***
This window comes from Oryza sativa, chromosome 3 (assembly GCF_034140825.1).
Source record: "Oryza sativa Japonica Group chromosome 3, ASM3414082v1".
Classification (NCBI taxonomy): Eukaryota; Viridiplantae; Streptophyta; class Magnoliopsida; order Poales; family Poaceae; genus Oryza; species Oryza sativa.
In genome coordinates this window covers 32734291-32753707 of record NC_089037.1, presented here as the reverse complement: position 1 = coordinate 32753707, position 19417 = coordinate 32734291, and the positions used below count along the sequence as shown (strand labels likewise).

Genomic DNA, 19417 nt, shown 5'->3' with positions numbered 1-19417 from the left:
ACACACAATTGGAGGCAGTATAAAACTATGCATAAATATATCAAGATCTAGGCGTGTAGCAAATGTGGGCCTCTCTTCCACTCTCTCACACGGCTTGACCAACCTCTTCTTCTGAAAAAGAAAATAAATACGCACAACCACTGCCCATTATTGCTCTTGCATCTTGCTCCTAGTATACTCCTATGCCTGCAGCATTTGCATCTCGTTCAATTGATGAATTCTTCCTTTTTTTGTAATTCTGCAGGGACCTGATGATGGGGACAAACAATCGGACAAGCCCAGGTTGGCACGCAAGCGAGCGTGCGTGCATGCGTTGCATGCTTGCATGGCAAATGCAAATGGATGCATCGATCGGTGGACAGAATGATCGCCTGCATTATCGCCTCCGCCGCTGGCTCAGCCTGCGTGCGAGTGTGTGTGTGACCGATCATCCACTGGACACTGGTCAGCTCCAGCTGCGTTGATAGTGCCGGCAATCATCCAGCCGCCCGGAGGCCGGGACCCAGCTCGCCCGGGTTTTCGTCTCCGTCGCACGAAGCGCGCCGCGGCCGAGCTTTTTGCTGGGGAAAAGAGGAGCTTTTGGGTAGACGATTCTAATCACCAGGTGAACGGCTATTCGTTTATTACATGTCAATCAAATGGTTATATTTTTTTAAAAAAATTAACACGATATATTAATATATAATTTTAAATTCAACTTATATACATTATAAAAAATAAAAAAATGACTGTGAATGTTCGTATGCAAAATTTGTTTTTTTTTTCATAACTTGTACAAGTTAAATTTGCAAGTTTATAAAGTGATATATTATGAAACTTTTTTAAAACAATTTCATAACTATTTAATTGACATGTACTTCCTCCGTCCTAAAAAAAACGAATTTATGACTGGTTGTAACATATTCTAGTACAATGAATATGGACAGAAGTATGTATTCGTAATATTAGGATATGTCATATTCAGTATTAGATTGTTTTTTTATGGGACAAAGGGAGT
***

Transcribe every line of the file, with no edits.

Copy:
This window comes from Oryza sativa, chromosome 3 (assembly GCF_034140825.1).
Source record: "Oryza sativa Japonica Group chromosome 3, ASM3414082v1".
Classification (NCBI taxonomy): Eukaryota; Viridiplantae; Streptophyta; class Magnoliopsida; order Poales; family Poaceae; genus Oryza; species Oryza sativa.
In genome coordinates this window covers 32734291-32753707 of record NC_089037.1, presented here as the reverse complement: position 1 = coordinate 32753707, position 19417 = coordinate 32734291, and the positions used below count along the sequence as shown (strand labels likewise).

Genomic DNA, 19417 nt, shown 5'->3' with positions numbered 1-19417 from the left:
ACACACAATTGGAGGCAGTATAAAACTATGCATAAATATATCAAGATCTAGGCGTGTAGCAAATGTGGGCCTCTCTTCCACTCTCTCACACGGCTTGACCAACCTCTTCTTCTGAAAAAGAAAATAAATACGCACAACCACTGCCCATTATTGCTCTTGCATCTTGCTCCTAGTATACTCCTATGCCTGCAGCATTTGCATCTCGTTCAATTGATGAATTCTTCCTTTTTTTGTAATTCTGCAGGGACCTGATGATGGGGACAAACAATCGGACAAGCCCAGGTTGGCACGCAAGCGAGCGTGCGTGCATGCGTTGCATGCTTGCATGGCAAATGCAAATGGATGCATCGATCGGTGGACAGAATGATCGCCTGCATTATCGCCTCCGCCGCTGGCTCAGCCTGCGTGCGAGTGTGTGTGTGACCGATCATCCACTGGACACTGGTCAGCTCCAGCTGCGTTGATAGTGCCGGCAATCATCCAGCCGCCCGGAGGCCGGGACCCAGCTCGCCCGGGTTTTCGTCTCCGTCGCACGAAGCGCGCCGCGGCCGAGCTTTTTGCTGGGGAAAAGAGGAGCTTTTGGGTAGACGATTCTAATCACCAGGTGAACGGCTATTCGTTTATTACATGTCAATCAAATGGTTATATTTTTTTAAAAAAATTAACACGATATATTAATATATAATTTTAAATTCAACTTATATACATTATAAAAAATAAAAAAATGACTGTGAATGTTCGTATGCAAAATTTGTTTTTTTTTTCATAACTTGTACAAGTTAAATTTGCAAGTTTATAAAGTGATATATTATGAAACTTTTTTAAAACAATTTCATAACTATTTAATTGACATGTACTTCCTCCGTCCTAAAAAAAACGAATTTATGACTGGTTGTAACATATTCTAGTACAATGAATATGGACAGAAGTATGTATTCGTAATATTAGGATATGTCATATTCAGTATTAGATTGTTTTTTTATGGGACAAAGGGAGT